Fred Armisen on 'Seth Meyers' Gig: 'What Would Wayne Coyne Do?'

"I love how he lives his life and I think he would have done this," Armisen says

Fred Armisen Seth Meyers
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Fred Armisen and Seth Meyers
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As Fred Armisen preps his newly formed 8G Band for its debut on Late Night With Seth Meyers on February 24th, he's looking within himself for guidance and asking, "What would Wayne Coyne do?" And, like most people who've long lost their WWJD bracelets, "What would James Franco do?" The SNL alumnus pondered those Big Questions and explained how he assumed the throne Questlove left behind in a recent interview with The Hollywood Reporter.

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Regarding why he picked Coyne as a role model, Armisen said, "I love how he lives his life and I think he would have done this." And as for his Franco shout-out, which came with Armisen's underlined, emphatic, unquestionable disclosure "and I really mean this," he said, "James Franco has turned his life into a real art project. In my opinion, that's the way to live."

Armisen said that he doesn't plan on talking very much during the show, though Meyers has suggested that the Portlandia star might do characters on the show. (He'll also be taking the summer off to film Portlandia.) What he will be doing is giving the show its musical mien; he's already written the theme song and he says that he and Meyers have similar tastes in music, specifically punk rock.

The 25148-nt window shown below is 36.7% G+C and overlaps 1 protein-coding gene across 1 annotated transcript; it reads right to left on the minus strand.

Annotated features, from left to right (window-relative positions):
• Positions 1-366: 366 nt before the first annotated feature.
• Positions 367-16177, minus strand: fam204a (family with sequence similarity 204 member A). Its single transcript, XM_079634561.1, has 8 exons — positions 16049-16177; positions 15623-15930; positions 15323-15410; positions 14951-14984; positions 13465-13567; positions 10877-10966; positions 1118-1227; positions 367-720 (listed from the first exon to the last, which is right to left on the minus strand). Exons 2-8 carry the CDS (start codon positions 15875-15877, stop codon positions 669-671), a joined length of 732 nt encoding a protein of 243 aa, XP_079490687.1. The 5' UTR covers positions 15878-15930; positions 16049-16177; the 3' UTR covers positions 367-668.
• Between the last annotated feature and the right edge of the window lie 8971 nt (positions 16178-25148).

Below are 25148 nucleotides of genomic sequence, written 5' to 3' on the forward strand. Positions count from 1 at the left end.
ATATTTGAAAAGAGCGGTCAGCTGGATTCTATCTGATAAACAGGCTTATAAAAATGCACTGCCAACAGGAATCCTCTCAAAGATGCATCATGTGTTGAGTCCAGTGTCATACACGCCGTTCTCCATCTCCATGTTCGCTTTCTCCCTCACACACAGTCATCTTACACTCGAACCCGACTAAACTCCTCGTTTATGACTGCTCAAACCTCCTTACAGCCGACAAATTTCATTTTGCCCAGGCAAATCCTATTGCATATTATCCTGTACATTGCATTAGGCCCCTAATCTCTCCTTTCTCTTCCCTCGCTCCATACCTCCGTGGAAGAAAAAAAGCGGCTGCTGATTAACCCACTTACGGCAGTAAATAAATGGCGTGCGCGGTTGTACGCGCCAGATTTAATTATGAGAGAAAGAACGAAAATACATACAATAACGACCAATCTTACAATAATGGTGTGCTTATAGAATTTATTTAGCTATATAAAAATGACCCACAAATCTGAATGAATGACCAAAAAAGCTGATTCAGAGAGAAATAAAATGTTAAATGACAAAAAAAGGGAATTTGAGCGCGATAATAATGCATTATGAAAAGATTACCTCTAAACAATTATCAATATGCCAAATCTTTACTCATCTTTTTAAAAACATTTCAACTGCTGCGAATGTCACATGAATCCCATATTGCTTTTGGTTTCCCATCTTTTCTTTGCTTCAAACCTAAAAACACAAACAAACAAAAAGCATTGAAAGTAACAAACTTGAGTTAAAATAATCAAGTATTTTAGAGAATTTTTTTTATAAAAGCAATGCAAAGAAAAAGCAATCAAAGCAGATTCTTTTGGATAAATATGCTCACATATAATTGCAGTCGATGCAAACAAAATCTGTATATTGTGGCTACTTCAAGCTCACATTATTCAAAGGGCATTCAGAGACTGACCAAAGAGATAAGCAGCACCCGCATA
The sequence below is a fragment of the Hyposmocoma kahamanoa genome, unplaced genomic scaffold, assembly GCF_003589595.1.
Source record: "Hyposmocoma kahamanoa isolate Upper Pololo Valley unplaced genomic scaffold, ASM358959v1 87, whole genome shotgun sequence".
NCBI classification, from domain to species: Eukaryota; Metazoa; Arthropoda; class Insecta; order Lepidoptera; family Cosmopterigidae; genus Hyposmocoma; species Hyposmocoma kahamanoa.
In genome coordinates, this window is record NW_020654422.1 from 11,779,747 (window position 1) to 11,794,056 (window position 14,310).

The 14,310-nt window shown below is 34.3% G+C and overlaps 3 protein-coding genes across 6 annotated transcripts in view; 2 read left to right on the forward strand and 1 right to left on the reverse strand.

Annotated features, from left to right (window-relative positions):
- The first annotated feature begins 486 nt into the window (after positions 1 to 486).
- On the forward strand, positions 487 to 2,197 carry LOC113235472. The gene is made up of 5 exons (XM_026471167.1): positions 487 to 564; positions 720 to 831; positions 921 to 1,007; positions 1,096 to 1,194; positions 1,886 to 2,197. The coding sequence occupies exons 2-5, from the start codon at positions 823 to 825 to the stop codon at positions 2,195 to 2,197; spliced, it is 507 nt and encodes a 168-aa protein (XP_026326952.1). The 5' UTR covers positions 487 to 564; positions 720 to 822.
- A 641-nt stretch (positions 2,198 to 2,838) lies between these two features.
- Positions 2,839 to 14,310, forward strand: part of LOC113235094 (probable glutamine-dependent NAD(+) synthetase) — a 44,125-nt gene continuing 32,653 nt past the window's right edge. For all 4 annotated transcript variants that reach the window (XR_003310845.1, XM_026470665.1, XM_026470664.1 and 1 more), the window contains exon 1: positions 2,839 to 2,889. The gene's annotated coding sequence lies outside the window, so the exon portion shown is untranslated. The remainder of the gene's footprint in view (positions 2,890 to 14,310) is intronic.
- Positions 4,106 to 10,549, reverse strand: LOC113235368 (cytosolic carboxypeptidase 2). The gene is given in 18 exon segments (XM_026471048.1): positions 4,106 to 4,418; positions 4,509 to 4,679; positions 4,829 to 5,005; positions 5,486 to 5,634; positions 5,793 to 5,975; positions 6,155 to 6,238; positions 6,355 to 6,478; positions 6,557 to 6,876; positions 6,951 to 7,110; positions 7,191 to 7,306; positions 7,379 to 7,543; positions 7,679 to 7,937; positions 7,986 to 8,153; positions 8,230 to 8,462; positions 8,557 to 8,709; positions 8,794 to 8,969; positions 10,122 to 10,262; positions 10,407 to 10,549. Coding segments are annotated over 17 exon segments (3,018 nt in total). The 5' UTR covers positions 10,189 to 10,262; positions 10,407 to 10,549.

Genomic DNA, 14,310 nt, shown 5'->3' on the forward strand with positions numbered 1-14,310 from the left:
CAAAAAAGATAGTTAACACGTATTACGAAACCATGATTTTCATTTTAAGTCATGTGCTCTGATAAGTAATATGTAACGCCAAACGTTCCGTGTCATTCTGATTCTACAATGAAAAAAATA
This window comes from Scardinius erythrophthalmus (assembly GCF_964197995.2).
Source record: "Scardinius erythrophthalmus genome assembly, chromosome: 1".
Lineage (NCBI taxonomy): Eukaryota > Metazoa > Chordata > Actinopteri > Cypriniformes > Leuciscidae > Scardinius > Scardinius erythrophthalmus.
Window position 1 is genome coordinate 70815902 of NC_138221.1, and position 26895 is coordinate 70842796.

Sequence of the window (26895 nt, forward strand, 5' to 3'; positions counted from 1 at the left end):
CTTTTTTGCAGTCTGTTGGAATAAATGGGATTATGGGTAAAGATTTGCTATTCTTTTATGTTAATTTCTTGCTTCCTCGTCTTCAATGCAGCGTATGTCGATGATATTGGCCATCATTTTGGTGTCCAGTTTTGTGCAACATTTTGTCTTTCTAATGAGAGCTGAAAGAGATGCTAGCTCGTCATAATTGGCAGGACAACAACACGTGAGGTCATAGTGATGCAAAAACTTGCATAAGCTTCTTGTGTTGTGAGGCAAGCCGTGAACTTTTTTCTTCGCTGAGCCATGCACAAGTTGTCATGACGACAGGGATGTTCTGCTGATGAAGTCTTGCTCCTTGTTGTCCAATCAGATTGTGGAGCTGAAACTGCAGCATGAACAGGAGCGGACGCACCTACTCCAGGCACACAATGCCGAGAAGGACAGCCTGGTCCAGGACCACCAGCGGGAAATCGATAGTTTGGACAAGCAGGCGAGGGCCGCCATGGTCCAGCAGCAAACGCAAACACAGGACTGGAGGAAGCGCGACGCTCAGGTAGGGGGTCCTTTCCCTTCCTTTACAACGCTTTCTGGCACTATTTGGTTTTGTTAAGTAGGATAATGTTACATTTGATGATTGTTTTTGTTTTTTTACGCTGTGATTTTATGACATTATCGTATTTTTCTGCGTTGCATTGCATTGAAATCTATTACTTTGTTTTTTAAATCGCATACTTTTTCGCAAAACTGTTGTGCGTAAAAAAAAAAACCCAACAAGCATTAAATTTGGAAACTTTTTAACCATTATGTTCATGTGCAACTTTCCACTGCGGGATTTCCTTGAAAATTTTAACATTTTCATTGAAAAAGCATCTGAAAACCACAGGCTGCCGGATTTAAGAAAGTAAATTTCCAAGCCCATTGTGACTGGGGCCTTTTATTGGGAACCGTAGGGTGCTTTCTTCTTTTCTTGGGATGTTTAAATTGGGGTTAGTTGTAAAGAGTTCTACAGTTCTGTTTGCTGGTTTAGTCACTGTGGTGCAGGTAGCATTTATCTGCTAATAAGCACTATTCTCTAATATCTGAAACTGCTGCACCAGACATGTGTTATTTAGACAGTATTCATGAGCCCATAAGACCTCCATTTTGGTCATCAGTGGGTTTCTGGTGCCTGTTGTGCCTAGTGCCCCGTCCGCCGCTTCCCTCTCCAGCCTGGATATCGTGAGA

"We'd turn each other on to bands, and late in my tenure at Saturday Night Live, he came up with this sketch idea for a British punk guy named Ian Rubbish, who loved Margaret Thatcher," Armisen said. "It was a brilliant idea. I would love to have said that I thought of it, but I didn't. So, Seth went off to write the lyrics, and he nailed it. Nobody would have guessed he's got this secret punk living inside of him."

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Although Armisen has been working with Meyers on his role, he credits SNL producer Lorne Michaels with coming up with the idea. Their discussions led to a meeting with Meyers and one of Late Night's producers who charged him with writing a theme song. "That's been a dream of mine," Armisen said. "I thought, 'I could start up a band, write a couple songs and then just send them on a trajectory.' We've been rehearsing, and it's been really fun."

As for his Late Night bandleader predecessors, he had nothing but kind words, even though he once drum-battled one of them. "Questlove redefined what a band can be, and Paul Shaffer and Max Weinberg really put their own spin on it," he said. "I bow down to these people. All of them."

The one Late Night musician and fellow SNL alum that he did not acknowledge, at least in print, was Jimmy Fallon, who recently asked if he could join Armisen's band. "I gave [Fred] my email today, and I said, 'I can play guitar!'" Fallon said recently. "So I have to audition, but I think I have an in. I'm always there for him, if he needs me. Absolutely. Whatever he needs." 

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